Four Ways We Can Drive More Distributed Generation Now

Editor’s Note: EarthTechling is proud to repost this article courtesy of Center for American Progress/Climate Progress. Author credit goes to Adam James.

There are no “easy fixes” to transforming our energy system. But the solutions that may work fastest are often the simplest and least exciting: rate structure changes, streamlined permitting, and good interconnection laws.

Below, I will outline four big ideas that can move us toward an electricity system with higher penetrations of clean, distributed energy. This is not a comprehensive list, but it encompasses the “must dos” for driving distributed generation.

1. Solar PV: Siting, Permitting, and Fees — Oh My!

The Problem: Cheaper solar equals more solar. So why is it that, despite paying record low prices for PV modules in recent years, America lags so far behind countries like Germany in total installed PV capacity?

Solar Panels

image via Shutterstock

The answer, as a Lawrence Berkeley National Lab study shows (and David Roberts at Grist explains well here), is that the “soft costs” in the U.S. are far higher than in places with high penetration like Germany. Soft costs include siting and permitting regulations, taxes, and fees on solar PV which make installation much more expensive.

The Fix: Streamline the siting and permitting process and do away with pesky fees. Solar Communities has done some great work here, and while I think their 12 point plan is dead on, I’ll narrow it down here to four simple steps.

First, scrap the permitting fee on PV installations. That’s an average of 44c/W leveled out right there. Second, use a standard permit (preferably electronic) and specify the timeframe for approval. Third, cap the total permitting costs (cutting sales tax will help much here). Fourth, streamline inspections by offering an inspection checklist and narrowing the timeframe for inspections.

The Fight: This is not a battle between fired-up solar installers and evil regulators determined to quash the rise of PV. The challenge is standardization of something new, and bringing cities and installers together to communicate on what is needed in different places. Sharing best practices and success stories will help much.

Who can make it happen? With the exception of sales tax, which is a state issue and requires the state legislature to approve any exemptions, the remainder of the changes can happen at the local and municipal level with City ordinances.

2. Making Connections: Interconnection Laws to Hook Up PV Systems

The Problem: So you have your solar system up on the roof. Now what? Enter interconnection rules, which determine what can and cannot be hooked up to the electrical grid. Without rules that allow all renewable energy systems that meet safety standards to be plugged in without restriction, there is little incentive for distributed generation to take root. As it stands, 24 stateshave poor, harmful, or non-existent interconnection policies.

The Fix: Do everything in the Interstate Renewable Energy Council’s great little book on model interconnection policies. What’s that? You don’t want to read a 50 page report on interconnection? Surprised as I am, I will summarize the core recommendations and their rationalehere.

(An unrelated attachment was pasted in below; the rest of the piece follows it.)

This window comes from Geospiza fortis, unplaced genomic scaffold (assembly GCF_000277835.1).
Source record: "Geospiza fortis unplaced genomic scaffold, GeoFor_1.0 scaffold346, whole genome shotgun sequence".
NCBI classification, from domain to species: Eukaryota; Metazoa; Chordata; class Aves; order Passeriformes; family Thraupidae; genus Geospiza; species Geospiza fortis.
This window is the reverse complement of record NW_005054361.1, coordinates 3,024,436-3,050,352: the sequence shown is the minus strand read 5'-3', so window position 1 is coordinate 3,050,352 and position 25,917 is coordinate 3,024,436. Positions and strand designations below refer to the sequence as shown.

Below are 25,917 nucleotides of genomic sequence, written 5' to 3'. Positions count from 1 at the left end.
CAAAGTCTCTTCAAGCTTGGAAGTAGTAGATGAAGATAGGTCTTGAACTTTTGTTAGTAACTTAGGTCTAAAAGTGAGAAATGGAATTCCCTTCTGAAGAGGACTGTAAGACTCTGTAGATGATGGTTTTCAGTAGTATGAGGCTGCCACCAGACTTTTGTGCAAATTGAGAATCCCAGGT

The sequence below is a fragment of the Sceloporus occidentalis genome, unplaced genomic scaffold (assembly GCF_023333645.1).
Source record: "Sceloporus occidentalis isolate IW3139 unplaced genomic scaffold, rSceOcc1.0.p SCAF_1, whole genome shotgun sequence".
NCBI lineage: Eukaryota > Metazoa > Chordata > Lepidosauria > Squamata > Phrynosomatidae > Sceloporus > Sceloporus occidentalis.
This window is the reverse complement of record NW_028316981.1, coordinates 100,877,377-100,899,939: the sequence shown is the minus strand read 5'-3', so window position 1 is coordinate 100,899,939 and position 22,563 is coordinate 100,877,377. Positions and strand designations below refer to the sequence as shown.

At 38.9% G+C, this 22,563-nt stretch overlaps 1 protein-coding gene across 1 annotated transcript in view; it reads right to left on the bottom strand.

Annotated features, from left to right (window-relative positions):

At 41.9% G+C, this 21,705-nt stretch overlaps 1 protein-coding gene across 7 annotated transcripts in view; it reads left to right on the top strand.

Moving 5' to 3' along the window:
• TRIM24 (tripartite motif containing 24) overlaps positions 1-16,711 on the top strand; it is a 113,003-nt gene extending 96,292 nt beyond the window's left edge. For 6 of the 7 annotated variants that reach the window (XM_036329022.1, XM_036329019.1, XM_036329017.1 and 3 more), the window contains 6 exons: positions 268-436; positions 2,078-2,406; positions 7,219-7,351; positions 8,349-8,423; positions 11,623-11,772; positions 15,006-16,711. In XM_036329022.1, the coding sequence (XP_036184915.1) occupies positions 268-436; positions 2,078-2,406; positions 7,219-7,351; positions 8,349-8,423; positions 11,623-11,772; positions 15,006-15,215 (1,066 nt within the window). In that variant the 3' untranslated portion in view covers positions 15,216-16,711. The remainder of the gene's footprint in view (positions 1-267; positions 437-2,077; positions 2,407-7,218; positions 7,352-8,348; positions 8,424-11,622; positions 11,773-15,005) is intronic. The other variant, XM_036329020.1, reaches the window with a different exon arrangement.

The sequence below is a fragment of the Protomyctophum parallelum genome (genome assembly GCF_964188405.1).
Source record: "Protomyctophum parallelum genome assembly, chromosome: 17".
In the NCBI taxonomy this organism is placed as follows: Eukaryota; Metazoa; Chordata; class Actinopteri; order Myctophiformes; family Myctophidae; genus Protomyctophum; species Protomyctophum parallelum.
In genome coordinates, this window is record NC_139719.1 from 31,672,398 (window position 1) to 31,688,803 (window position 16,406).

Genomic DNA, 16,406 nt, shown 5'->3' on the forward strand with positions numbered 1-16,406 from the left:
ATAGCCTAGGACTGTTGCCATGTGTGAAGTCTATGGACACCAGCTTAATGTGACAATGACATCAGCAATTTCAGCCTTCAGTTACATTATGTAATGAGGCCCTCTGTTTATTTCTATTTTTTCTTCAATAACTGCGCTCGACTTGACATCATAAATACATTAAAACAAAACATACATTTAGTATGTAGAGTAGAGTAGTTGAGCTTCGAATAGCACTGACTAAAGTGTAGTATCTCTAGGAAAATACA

First, states should clarify interconnection rules to make it known that third-party ownership of facilities is permissible and not subject to heavy regulation. This allows an outside party to own the system and sell electricity to the homeowner without a) violating the enforced utility monopoly and b) being subject to intensive commission regulation.

Second, raise the Level One cut-off to 25 kW. Level One applicants are subject to simplified procedures, since they are considered low-risk to the grid. Currently, most States consider 10 kW the cut off for you to be considered a Level One applicant, since when the rules were passed 10 kW was all most utilities could handle. Now, they have much more experience with distributed generation, so they can reasonably handle larger amounts of energy (up to 25 kW). Along these lines, interconnection rules should bump Level Two applications up to 2MW and Level Three applications up to 10 MW.

Third, allow applications to be electronically delivered by this new-fangled communications system called e-mail. A lot of applications still need to be hand delivered or done via post, which is a pain.

Fourth, improve dispute resolution by appointing a technical master who can act as a mediator instead of dragging small-time PV owners through the utility bill dispute process in the commission.

The Center for American Progress is an independent nonpartisan educational institute dedicated to improving the lives of Americans through progressive ideas and action. Building on the achievements of progressive pioneers such as Teddy Roosevelt and Martin Luther King, our work addresses 21st-century challenges such as energy, national security, economic growth and opportunity, immigration, education, and health care. We develop new policy ideas, critique the policy that stems from conservative values, challenge the media to cover the issues that truly matter, and shape the national debate.

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